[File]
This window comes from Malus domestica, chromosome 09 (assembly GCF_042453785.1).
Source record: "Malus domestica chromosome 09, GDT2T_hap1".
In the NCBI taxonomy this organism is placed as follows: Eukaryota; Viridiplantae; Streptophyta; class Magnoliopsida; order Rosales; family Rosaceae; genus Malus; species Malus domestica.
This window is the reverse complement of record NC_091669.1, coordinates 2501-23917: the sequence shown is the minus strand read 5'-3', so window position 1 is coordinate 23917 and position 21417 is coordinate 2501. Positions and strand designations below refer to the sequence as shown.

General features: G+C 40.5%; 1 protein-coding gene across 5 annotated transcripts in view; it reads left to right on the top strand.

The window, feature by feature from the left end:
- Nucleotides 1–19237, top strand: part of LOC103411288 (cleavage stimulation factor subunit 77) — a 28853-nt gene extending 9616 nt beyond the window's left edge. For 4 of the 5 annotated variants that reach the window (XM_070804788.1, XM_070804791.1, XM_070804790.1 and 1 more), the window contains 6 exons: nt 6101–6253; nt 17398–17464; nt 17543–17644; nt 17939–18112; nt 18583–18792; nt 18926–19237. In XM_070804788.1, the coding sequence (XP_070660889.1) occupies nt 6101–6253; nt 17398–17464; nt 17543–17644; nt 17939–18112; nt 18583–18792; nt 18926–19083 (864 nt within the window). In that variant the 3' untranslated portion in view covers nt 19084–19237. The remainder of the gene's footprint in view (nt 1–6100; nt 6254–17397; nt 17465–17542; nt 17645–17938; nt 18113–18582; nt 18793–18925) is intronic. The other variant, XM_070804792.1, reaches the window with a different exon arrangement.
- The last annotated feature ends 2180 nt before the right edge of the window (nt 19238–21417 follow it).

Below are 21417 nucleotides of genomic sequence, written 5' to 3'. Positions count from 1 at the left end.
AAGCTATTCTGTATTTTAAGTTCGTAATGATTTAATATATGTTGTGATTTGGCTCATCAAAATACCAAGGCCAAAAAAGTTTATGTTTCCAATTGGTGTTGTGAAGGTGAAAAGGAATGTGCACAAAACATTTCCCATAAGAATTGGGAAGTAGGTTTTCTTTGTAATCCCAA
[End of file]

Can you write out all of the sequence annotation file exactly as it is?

This window comes from Malus domestica, chromosome 09 (assembly GCF_042453785.1).
Source record: "Malus domestica chromosome 09, GDT2T_hap1".
In the NCBI taxonomy this organism is placed as follows: Eukaryota; Viridiplantae; Streptophyta; class Magnoliopsida; order Rosales; family Rosaceae; genus Malus; species Malus domestica.
This window is the reverse complement of record NC_091669.1, coordinates 2501-23917: the sequence shown is the minus strand read 5'-3', so window position 1 is coordinate 23917 and position 21417 is coordinate 2501. Positions and strand designations below refer to the sequence as shown.

General features: G+C 40.5%; 1 protein-coding gene across 5 annotated transcripts in view; it reads left to right on the top strand.

The window, feature by feature from the left end:
- Nucleotides 1–19237, top strand: part of LOC103411288 (cleavage stimulation factor subunit 77) — a 28853-nt gene extending 9616 nt beyond the window's left edge. For 4 of the 5 annotated variants that reach the window (XM_070804788.1, XM_070804791.1, XM_070804790.1 and 1 more), the window contains 6 exons: nt 6101–6253; nt 17398–17464; nt 17543–17644; nt 17939–18112; nt 18583–18792; nt 18926–19237. In XM_070804788.1, the coding sequence (XP_070660889.1) occupies nt 6101–6253; nt 17398–17464; nt 17543–17644; nt 17939–18112; nt 18583–18792; nt 18926–19083 (864 nt within the window). In that variant the 3' untranslated portion in view covers nt 19084–19237. The remainder of the gene's footprint in view (nt 1–6100; nt 6254–17397; nt 17465–17542; nt 17645–17938; nt 18113–18582; nt 18793–18925) is intronic. The other variant, XM_070804792.1, reaches the window with a different exon arrangement.
- The last annotated feature ends 2180 nt before the right edge of the window (nt 19238–21417 follow it).

Below are 21417 nucleotides of genomic sequence, written 5' to 3'. Positions count from 1 at the left end.
AAGCTATTCTGTATTTTAAGTTCGTAATGATTTAATATATGTTGTGATTTGGCTCATCAAAATACCAAGGCCAAAAAAGTTTATGTTTCCAATTGGTGTTGTGAAGGTGAAAAGGAATGTGCACAAAACATTTCCCATAAGAATTGGGAAGTAGGTTTTCTTTGTAATCCCAA